"Without saying a word, a man walks on stage carrying a case full of small plungers. Each time he reaches in the case to take some plungers out, he tries to array them in order on a table in front of him, but he always has one left over. Five, seven, 13: No matter what number, there is still that one left alone, and the man gets visibly, but silently, more exasperated at each turn." continues New York Times.
The man is a mime named Tim Chartier, whose day job is associate professor in the department of mathematics and computer science at Davidson College in North Carolina. The plunger skit and many others that he and his wife, Tanya, have developed are part of their Mime-matics business. Having learned from the master of the craft, Marcel Marceau, they use their skills in mime to teach mathematics in a decidedly unconventional way.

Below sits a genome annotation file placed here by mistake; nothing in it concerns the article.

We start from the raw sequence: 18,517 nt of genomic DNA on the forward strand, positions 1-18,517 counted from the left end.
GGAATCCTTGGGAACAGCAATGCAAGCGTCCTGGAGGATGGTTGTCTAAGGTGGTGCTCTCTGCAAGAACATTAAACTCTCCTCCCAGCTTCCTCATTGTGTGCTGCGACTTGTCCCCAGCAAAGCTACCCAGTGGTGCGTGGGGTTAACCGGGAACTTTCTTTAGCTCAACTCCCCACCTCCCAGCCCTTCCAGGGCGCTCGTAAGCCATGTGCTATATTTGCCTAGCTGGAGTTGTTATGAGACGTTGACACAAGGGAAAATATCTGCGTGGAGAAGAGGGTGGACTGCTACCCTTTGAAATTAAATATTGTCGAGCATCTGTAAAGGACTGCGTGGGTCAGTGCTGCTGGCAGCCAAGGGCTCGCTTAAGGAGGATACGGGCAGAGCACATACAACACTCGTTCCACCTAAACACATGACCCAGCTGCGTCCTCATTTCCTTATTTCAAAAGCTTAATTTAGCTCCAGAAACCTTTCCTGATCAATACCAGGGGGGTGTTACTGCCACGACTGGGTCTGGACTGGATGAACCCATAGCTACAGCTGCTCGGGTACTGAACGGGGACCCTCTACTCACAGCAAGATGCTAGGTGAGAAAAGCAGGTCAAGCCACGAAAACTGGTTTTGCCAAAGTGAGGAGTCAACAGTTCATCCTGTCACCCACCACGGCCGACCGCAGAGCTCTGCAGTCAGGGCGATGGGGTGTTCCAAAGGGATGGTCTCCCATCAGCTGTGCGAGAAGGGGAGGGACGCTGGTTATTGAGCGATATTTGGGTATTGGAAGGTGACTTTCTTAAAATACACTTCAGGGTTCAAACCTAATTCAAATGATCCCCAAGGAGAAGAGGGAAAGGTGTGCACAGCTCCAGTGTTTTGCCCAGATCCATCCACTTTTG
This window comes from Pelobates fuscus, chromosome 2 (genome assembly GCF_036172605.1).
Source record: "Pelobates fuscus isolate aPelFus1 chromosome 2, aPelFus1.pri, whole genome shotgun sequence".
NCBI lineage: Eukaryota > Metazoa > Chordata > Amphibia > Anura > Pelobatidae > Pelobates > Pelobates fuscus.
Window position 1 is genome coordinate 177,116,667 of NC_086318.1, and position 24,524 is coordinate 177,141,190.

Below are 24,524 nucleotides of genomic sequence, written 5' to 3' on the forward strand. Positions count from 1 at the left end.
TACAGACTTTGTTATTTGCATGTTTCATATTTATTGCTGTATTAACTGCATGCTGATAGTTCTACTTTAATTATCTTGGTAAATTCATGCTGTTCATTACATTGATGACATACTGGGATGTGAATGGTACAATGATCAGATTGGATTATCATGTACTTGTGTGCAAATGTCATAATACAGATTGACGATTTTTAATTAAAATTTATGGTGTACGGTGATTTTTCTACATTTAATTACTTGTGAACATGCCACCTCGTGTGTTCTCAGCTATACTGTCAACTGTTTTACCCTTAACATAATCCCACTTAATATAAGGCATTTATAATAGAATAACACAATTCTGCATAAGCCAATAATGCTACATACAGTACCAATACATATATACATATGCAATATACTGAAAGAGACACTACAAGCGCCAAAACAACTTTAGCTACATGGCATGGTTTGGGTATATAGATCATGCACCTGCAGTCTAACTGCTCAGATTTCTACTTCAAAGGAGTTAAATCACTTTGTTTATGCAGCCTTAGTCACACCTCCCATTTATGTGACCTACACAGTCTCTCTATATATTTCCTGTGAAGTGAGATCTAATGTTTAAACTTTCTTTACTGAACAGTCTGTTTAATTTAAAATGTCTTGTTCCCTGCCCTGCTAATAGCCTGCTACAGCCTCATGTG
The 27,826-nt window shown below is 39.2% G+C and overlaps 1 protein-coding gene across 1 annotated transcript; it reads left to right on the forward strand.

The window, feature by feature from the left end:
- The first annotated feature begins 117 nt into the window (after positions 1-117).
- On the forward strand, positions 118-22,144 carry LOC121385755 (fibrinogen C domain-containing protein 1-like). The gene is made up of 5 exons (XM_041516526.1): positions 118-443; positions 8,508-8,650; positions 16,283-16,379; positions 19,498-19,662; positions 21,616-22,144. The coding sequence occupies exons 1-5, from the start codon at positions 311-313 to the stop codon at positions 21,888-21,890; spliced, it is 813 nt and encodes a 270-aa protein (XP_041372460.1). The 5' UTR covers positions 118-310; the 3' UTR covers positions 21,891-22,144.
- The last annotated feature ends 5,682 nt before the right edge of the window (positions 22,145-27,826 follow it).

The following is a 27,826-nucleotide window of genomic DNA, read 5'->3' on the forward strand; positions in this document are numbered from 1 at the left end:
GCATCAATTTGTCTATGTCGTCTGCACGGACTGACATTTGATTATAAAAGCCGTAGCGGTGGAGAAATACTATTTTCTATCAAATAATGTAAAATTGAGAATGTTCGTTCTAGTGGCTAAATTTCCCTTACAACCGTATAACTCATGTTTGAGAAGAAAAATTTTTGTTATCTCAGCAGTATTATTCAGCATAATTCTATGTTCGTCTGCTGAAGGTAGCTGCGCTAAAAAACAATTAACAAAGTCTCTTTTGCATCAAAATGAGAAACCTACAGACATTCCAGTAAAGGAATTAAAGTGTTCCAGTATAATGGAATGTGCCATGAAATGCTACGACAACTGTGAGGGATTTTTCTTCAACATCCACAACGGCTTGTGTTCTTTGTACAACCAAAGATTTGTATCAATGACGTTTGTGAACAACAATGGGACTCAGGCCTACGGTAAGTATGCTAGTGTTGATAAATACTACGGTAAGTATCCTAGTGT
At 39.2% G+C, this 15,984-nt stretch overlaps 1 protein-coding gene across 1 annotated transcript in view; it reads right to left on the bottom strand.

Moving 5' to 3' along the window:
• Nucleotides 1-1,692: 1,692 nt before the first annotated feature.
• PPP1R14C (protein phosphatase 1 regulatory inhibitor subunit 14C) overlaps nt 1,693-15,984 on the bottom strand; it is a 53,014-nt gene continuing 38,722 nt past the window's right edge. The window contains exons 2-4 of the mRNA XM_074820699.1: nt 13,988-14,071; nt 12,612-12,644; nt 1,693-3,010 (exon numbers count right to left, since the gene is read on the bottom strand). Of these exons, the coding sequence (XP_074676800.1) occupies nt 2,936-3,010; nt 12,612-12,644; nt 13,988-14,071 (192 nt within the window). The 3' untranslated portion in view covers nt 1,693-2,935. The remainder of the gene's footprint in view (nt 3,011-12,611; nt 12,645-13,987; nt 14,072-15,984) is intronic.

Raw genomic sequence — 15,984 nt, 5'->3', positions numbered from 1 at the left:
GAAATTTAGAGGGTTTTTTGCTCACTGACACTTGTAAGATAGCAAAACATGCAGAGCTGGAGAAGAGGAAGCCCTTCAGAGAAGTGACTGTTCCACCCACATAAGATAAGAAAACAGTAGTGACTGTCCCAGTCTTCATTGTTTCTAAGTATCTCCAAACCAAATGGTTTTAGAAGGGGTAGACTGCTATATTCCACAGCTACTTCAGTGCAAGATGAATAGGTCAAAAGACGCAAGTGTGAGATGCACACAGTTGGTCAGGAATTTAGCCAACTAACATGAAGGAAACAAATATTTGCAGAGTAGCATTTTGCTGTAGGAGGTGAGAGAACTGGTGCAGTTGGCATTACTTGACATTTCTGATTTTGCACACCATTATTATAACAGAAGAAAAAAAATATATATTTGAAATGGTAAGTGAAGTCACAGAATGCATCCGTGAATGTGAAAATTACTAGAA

How best to teach math and science has, in recent years, worried educators, parents and students alike. It has become one of the most concerning aspects of the much-debated Common Core State Standards, which set benchmarks for the teaching of reading and math nationwide. The Chartiers do not claim to have a magic bullet to allay that worry, but they hope their Mime-matics business is at least one answer to the math-phobia that seems to pervade American society.
Source: New York Times